By Douglas Fischer for The Daily Climate
And Leonardo DiCaprio is working hard selling climate change.
The A-List actor has crisscrossed the globe to raise awareness of the long-term health and wellbeing of our planet. Part of those travels aired Sunday on National Geographic: An hour-and-a-half long documentary looking at the impacts of—and alternatives to—our fossil fuel addiction.
"Before the Flood" remains available for free on multiple platforms, and DiCaprio's star power is having an impact. Almost 2 million have watched the full movie on YouTube as of Monday afternoon (and 2.3 million have seen the trailer, embedded here).
DiCaprio takes us to Alberta's tar sands, to smog-choked Beijing, to Elon Musk's battery factory. President Obama gets three minutes an hour and 12 minutes in; DiCaprio's audience with Pope Francis comes 10 minutes later.
The timing isn't coincidence. Both shows aired on National Geographic, and CEO Courtney Monroe, in an email to E&E News, said the outlet believes "it's our duty to inform voters" before the Nov. 8 U.S. presidential election.
Said DiCaprio, in a statement: "We sought to make sure that voters know this could be the last chance we have before it is too late to elect leaders who believe in science."
But do these films move the needle? The most famous of these climate documentaries, Al Gore's "An Inconvenient Truth" came out a decade ago, when the public's acceptance of climate science was on an upswing and both Republicans and business leaders (including Newt Gingrich and Donald Trump) called for change.
Today's fractured, polarized media landscape makes the messaging harder. The first season of "Years" won awards but had a miniscule audience on Showtime. DiCaprio's film has won critical acclaim—and a 70 percent rating on Rotten Tomatos’ Tomatometer.
But as The Playlist critic Gary Garrison noted, the film "is a well-crafted, well-intentioned attempt to highlight a dire problem that all of its viewers will already understand."
(The answer to that question can in some ways be found on YouTube's trending list Monday afternoon, where "Before the Flood" was fourth—behind a John Oliver skit on school segregation but ahead of the Cubs' World Series Game 5 win.)
DiCaprio, of course, has both a global platform and a global audience. He became a household name in 1996 playing Romeo in Baz Luhrmann's "Romeo + Juliet," then followed it a year later starring opposite Kate Winslet in "Titanic," a film that demolished all box office records at the time.
He's used his platform more than most stars. In 1998, he launched the Leonardo DiCaprio Foundation, focusing on wildland and marine conservation, climate change, indigenous rights, among other causes. The foundation has given out more than $60 million since then.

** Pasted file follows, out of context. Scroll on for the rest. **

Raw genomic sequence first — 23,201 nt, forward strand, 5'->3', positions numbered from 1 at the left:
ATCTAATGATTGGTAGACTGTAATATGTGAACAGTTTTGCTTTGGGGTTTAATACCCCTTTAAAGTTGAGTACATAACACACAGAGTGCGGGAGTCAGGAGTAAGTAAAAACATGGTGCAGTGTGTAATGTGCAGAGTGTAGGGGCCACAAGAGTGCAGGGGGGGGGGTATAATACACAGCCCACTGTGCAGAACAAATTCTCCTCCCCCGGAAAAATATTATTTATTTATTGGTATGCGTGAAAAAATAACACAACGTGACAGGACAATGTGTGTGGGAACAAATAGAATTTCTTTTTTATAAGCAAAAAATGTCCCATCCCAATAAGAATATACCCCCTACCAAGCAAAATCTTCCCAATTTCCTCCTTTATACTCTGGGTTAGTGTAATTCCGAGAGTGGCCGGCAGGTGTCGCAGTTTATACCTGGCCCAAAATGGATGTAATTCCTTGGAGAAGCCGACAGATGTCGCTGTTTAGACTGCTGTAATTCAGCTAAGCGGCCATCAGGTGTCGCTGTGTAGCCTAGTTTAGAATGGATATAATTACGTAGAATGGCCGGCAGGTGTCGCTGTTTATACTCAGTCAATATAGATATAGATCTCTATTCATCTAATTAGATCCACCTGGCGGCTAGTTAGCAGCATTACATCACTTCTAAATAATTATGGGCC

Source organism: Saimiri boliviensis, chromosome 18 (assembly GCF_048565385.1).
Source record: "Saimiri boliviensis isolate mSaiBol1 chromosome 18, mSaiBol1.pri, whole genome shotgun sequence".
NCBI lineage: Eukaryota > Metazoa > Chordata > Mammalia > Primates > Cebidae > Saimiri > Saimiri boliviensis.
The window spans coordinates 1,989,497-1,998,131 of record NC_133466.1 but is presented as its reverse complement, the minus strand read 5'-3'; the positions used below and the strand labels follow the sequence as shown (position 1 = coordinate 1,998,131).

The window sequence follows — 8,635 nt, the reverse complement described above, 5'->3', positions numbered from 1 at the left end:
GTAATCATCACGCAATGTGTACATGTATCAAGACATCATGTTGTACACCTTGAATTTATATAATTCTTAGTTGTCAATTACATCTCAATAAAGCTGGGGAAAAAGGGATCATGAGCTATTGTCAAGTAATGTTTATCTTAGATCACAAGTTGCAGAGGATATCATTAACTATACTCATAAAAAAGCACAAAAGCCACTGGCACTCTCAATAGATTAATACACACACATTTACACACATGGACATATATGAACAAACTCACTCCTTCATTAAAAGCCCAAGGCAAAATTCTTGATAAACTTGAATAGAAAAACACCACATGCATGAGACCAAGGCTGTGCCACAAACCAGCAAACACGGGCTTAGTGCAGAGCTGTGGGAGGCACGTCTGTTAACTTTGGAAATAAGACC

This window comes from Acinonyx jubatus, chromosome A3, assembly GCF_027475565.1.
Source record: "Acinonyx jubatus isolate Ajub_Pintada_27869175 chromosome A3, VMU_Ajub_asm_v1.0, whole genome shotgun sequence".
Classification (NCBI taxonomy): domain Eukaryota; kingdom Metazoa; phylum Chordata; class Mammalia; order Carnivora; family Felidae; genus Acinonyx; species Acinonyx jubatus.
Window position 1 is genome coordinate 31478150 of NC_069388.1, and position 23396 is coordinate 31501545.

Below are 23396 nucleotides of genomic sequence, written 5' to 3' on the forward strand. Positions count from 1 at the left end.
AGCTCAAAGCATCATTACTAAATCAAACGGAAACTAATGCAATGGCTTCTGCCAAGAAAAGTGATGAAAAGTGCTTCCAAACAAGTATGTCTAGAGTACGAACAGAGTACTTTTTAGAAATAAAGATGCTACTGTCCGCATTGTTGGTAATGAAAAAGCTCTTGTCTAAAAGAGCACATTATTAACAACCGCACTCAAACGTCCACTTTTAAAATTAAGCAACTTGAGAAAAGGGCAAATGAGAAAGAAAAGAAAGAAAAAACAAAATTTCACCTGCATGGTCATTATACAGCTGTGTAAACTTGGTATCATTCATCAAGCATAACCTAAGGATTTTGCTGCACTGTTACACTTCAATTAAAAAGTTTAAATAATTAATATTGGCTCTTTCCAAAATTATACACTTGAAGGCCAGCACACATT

In 2014 DiCaprio was named a United Nations Messenger of Peace. As such, he opened the signature ceremony for the Paris climate accord at the UN earlier this year. He filmed "Flood" while juggling work on Alejandro Iñárritu’s "The Revenant," for which he won the 2016 Academy Award for leading actor.
DiCaprio leads a pack of Hollywood celebs using their star power to push for environmental and social change.
Movie star Mark Ruffalo has fought fracking in upstate New York and last week helped deliver solar panels on trailers to the Standing Rock Sioux tribal elders standing against the Dakota Access Pipeline in North Dakota—where Shailene Woodley, who stars in the Divergent series, was arrested earlier in October.
Singer Akon is bringing solar energy and lighting to Africa, where 600 million don't have access to electricity.
Emma Watson, the face of the UN's #HeForShe campaign, seeks equal rights for women.
All of them are hoping to galvanize their considerable fan base into action.
"Our goal was for audiences to be informed and inspired to take action, to stand up and do their part to act as stewards for our shared planet," DiCaprio said. "It doesn't stop with electing leaders."
21st Century Fox and National Geographic will together donate $1 to Pristine Seas and $1 to the Wildlife Conservation Society—up to $50,000 to each organization—for each use of #BeforeTheFlood across Facebook, Twitter and Instagram through Nov. 18.
Douglas Fischer is director of Environmental Health Sciences, nonprofit publisher of EHN.org and DailyClimate.org.
The Daily Climate is an independent, foundation-funded news service covering energy, the environment and climate change. Find us on Twitter @TheDailyClimate or email editor Brian Bienkowski at bbienkowski [at] EHN.org
Top photo - António Guterres, credit United States Mission Geneva/flickr